Police escort far-right demonstrators during a rally opposite the White House, one year after the deadly violence at a similar protest in Charlottesville. Picture: AFP
Police escort far-right demonstrators during a rally opposite the White House, one year after the deadly violence at a similar protest in Charlottesville. Picture: AFP

White nationalist rally a ‘dud’

THE "Unite the Right 2" rally in Washington DC was a complete washout - and the non-stop rain had nothing to do with it.

The planned white nationalist gathering across from the White House was cut short when only about 20 supporters showed up to hear speeches that were overpowered by the chants of thousands of counter-protesters.

The small band of white nationalists huddled together for what they billed as "Unite the Right 2," separated by metal barricades and scores of police from more than a thousand counter-protesters who filled the majority of the park.

The counter-protesters, packed in so tight they stood shoulder to shoulder, shouted slogans including "Nazis aren't welcome!" and "No hate! No KKK! No fascist USA!"

When it began to rain, the crowd chanted, "It's hot, it's wet, but we aren't done with the Nazis yet!"

Several speakers addressed the white nationalists and reporters, with organiser Jason Kessler - who had predicted a crowd of up to 400 - saying, "I condemn neo-Nazis."

"This isn't about racism. This is about free speech," Kessler said.

 

The dud of a rally - held on the one-year anniversary of last year's deadly gathering of neo-Nazis, Ku Klux Klan members and others in Charlottesville, Virginia. - had been called for 5:30pm, but ended a good half-hour before that.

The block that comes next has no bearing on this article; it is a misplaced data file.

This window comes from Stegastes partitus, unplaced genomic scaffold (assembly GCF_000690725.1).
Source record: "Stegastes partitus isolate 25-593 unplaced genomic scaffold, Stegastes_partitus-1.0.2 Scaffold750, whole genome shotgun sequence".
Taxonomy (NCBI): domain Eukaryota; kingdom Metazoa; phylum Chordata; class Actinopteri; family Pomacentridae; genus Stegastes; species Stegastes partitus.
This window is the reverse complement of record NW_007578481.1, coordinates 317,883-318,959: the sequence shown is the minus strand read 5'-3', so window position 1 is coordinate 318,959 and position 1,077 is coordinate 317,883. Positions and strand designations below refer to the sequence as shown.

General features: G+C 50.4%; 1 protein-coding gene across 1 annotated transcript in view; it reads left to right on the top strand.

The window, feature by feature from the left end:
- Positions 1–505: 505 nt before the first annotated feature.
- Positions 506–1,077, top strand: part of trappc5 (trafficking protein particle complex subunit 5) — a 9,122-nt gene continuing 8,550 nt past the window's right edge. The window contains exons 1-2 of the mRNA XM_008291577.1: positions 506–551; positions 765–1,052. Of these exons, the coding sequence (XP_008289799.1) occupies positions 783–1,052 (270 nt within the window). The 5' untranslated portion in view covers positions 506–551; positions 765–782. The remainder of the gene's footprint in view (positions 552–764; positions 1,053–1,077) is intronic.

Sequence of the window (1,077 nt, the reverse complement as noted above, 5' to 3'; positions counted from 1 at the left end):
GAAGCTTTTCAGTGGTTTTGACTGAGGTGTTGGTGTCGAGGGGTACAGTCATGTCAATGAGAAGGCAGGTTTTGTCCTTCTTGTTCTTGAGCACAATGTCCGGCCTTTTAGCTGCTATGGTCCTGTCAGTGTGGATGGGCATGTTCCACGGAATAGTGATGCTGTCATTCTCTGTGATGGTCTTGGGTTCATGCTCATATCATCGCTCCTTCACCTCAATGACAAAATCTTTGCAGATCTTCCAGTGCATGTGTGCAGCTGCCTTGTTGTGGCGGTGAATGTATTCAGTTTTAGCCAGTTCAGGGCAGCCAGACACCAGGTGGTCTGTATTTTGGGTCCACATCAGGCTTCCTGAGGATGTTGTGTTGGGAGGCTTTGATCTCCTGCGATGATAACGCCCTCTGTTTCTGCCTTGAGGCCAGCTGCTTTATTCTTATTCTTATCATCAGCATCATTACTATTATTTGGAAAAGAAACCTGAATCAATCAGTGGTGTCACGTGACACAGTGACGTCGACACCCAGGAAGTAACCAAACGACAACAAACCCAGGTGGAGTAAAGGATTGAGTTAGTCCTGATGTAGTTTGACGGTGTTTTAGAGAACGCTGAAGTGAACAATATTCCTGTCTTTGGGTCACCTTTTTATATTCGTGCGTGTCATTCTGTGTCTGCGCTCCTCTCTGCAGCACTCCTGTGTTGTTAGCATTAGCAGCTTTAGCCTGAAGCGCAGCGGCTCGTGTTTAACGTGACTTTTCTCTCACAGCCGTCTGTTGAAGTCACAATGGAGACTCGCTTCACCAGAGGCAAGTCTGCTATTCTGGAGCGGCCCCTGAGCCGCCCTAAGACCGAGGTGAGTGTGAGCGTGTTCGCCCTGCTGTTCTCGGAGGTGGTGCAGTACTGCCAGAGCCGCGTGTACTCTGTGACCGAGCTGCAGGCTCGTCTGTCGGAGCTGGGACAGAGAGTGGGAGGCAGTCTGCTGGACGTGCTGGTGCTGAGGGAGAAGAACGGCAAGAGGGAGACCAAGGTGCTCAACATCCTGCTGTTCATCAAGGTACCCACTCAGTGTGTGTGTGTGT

The white nationalists were driven off in white vans, accompanied by a police escort.

Earlier, cops in yellow vests escorted the white nationalists past jeering counter-protesters as they marched to the park.

 

Following the rally, a group of about 200 anti-fascist activists, many wearing black masks, marched around the nation's capital in the rain and confronted police officers who pushed them back.

President Trump - who came under fire last year for saying there was "blame on both sides" for the Charlottesville violence - tweeted a message ahead of the rally.

 

Democrats attacked Mr Trump the following day, with Democratic Senator Tim Kaine telling CBS' Face the Nation, "There is a concerted effort that he has been engaged in to divide people, including dividing them based on race."

Meanwhile, the mother of Heather Heyer, who was killed when a Nazi sympathiser allegedly rammed his car into a group of counter-protesters in Charlottesville last year, laid flowers at a makeshift memorial near the scene on Sunday.

This article was originally published in the New York Post and has been reproduced here with permission.



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